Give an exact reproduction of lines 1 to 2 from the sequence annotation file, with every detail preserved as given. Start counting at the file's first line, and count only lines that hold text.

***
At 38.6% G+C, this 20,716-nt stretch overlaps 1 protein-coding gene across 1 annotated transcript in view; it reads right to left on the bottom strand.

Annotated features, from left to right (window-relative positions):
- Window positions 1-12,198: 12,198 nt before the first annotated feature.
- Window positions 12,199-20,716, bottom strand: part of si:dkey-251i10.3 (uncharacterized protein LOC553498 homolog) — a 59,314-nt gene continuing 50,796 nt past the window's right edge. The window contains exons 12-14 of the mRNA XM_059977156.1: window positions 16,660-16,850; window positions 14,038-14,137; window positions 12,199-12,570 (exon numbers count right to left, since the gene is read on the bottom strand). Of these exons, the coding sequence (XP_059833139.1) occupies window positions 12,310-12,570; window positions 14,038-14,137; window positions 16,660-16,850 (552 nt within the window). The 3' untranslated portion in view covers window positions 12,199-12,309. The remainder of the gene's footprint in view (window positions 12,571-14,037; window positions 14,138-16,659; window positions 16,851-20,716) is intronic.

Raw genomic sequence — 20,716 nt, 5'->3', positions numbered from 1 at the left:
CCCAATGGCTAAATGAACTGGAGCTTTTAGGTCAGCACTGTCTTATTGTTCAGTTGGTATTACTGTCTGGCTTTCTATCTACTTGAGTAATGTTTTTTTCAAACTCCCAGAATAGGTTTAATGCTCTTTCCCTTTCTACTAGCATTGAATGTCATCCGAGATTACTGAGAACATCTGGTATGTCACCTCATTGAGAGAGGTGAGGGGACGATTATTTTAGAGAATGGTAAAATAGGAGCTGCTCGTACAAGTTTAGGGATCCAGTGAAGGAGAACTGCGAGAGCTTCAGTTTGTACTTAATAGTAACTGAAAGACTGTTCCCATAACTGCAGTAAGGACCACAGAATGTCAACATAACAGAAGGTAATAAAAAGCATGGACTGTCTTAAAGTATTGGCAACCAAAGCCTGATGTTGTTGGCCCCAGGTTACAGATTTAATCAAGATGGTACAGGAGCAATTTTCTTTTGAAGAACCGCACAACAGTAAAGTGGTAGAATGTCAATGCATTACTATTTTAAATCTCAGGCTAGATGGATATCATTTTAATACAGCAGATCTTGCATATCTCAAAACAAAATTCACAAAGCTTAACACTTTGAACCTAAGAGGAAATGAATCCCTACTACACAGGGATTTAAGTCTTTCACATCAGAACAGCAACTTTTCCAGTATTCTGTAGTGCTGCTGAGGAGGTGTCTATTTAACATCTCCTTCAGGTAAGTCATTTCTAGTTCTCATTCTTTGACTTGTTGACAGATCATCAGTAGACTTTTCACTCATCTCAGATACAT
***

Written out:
At 38.6% G+C, this 20,716-nt stretch overlaps 1 protein-coding gene across 1 annotated transcript in view; it reads right to left on the bottom strand.

Annotated features, from left to right (window-relative positions):